£14.2m for arts and humanities

The Old College

The Old College

16 October 2013

The South, West and Wales Consortium, in which Aberystwyth University is partnered with seven other universities – Bath, Bath Spa, Bristol, Cardiff, Exeter, Reading and Southampton - has been awarded £14.2 million funding from the Arts and Humanities Research Council (AHRC) over the next five years to deliver postgraduate supervision, training and skills development from 2014.

The Consortium is one of 11 new Doctoral Training Partnerships (DTPs) and seven Centres for Doctoral Training (CDTs) to have been awarded a total of £164m funding from the AHRC.

The South, West and Wales Consortium will offer postgraduate studentships and training across the full range of the AHRC’s disciplines, with a strong emphasis on collaboration between the members of the consortium and 19 partner organisations including English Heritage, the National Trust, the BBC, Cadw and Welsh National Opera.

The funding, which equates to 200 new studentships, will allow for innovative postgraduate support, including the development of broader skills such as partnership working and language skills, and experience in working outside academia through industry and international placements.

The Consortium's successful bid for funding was praised for its  "consistent and convincing strategy for the provision of a very high quality training environment for postgraduates."

Professor Rick Rylance, Chief Executive of the AHRC, states; “This is an important step forward in delivering the best possible training and support for postgraduate students in the arts and humanities, and in developing a collaborative approach which pools expertise and expands horizons for postgraduate researchers. We are delighted at how the sector, and partners beyond the sector, have responded, and we look forward to working closely with them to support the next generation.”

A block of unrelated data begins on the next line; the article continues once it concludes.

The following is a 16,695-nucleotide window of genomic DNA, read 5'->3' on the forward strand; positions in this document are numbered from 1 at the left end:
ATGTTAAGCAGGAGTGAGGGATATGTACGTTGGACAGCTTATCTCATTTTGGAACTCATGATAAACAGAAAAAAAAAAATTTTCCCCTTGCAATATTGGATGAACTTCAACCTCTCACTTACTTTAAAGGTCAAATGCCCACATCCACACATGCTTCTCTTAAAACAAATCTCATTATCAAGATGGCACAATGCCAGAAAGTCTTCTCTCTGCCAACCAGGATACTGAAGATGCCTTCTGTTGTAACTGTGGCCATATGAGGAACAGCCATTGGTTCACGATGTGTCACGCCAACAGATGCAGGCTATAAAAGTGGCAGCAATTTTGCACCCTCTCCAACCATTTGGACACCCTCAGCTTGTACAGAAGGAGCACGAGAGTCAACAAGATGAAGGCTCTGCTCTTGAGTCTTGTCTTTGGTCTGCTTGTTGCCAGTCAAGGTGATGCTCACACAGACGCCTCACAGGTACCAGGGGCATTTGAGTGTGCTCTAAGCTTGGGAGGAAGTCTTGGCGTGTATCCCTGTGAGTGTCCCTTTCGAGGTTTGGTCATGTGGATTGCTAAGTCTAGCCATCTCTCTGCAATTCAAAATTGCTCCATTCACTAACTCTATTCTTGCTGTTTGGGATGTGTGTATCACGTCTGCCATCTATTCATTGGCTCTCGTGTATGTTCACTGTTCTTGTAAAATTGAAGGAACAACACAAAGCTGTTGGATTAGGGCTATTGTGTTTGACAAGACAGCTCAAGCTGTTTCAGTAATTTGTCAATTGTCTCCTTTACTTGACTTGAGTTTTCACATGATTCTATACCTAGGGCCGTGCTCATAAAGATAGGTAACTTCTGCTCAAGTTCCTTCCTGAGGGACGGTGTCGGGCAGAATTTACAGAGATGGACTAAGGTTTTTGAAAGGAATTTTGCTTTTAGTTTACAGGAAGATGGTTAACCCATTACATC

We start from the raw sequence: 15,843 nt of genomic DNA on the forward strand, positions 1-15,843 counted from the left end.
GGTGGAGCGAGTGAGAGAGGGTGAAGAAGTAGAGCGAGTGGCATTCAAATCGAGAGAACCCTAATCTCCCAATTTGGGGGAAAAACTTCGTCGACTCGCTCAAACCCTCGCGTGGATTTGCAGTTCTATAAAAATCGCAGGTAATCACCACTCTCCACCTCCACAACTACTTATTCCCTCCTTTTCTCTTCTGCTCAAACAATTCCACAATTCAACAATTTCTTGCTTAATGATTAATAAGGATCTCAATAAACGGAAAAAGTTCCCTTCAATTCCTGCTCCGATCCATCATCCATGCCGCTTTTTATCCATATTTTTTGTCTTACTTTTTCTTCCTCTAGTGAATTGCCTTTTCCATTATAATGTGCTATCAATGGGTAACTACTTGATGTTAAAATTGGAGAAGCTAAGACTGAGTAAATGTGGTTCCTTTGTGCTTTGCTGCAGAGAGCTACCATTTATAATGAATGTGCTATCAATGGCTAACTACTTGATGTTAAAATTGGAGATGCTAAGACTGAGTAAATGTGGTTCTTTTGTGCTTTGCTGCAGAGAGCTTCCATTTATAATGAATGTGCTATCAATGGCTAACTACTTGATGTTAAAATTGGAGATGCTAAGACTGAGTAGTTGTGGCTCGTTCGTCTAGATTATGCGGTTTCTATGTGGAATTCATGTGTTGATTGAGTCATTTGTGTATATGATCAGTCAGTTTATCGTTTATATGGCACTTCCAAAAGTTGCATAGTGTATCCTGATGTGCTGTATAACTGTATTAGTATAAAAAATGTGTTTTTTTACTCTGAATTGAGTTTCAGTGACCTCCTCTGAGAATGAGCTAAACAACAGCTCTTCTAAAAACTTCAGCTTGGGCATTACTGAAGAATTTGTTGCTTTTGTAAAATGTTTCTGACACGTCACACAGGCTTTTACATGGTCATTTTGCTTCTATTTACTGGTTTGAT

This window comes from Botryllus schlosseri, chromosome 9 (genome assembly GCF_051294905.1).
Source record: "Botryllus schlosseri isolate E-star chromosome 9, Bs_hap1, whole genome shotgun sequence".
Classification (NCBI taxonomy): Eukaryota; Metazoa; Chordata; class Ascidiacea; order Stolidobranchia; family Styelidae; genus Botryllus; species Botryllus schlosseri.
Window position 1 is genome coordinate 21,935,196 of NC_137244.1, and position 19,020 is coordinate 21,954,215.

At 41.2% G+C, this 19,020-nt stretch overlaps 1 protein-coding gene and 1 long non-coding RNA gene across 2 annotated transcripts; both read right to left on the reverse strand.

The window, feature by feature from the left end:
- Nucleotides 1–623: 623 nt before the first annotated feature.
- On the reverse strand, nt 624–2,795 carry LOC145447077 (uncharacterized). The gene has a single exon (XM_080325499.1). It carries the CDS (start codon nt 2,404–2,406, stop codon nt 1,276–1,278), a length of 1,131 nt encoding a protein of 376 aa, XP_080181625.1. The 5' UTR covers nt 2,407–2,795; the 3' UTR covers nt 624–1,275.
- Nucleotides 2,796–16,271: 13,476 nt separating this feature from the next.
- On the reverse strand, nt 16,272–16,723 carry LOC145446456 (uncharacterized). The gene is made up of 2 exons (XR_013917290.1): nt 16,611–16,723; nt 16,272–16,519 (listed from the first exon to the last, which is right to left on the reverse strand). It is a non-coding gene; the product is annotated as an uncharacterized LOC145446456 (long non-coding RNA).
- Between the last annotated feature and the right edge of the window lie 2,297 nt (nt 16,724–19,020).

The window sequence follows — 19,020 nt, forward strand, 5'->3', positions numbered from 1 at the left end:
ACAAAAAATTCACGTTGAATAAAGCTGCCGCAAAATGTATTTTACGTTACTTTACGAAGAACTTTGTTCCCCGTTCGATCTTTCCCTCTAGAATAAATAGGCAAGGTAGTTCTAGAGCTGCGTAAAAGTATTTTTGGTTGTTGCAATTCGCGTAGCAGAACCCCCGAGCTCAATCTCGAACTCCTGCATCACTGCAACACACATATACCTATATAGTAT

Professor April McMahon, Aberystwyth University’s Vice-Chancellor explains; “At a time when many claim the Arts and Humanities are under threat, it is wonderful to see the AHRC investing in the next generation of researchers.

“Here at Aberystwyth we welcome the chance to provide studentships, training and opportunities for ground-breaking research collaborations for postgraduate research students, in these areas of great strength. We look forward to working with the other members of the South, West and Wales Consortium over the next five years to advance research and to demonstrate the relevance and impact of the Arts and Humanities for society, and to Wales and the world.”

Professor Tim Woods, who has been leading for Aberystwyth University on the SWW Consortium bid, was delighted at the news: “This is a magnificent fillip for the University, ensuring that we build on our previous AHRC Doctoral Block Grant Partnership award, and is extremely important to the future of arts and humanities research culture at Aberystwyth University. It will also assist us in our strategy for increased interdisciplinarity, providing the opportunity to openly collaborate with researchers in different disciplines based within the Consortium's six other Universities, and to offer students innovative opportunities for collaborative development with major industries, organisations and institutions involved in the arts and humanities across the region.”

The AHRC funds world-class, independent researchers in a wide range of subjects: ancient history, modern dance, archaeology, digital content, philosophy, English literature, design, the creative and performing arts, and much more. This financial year the AHRC will spend approximately £98m to fund research and postgraduate training in collaboration with a number of partners. The quality and range of research supported by this investment of public funds not only provides social and cultural benefits but also contributes to the economic success of the UK.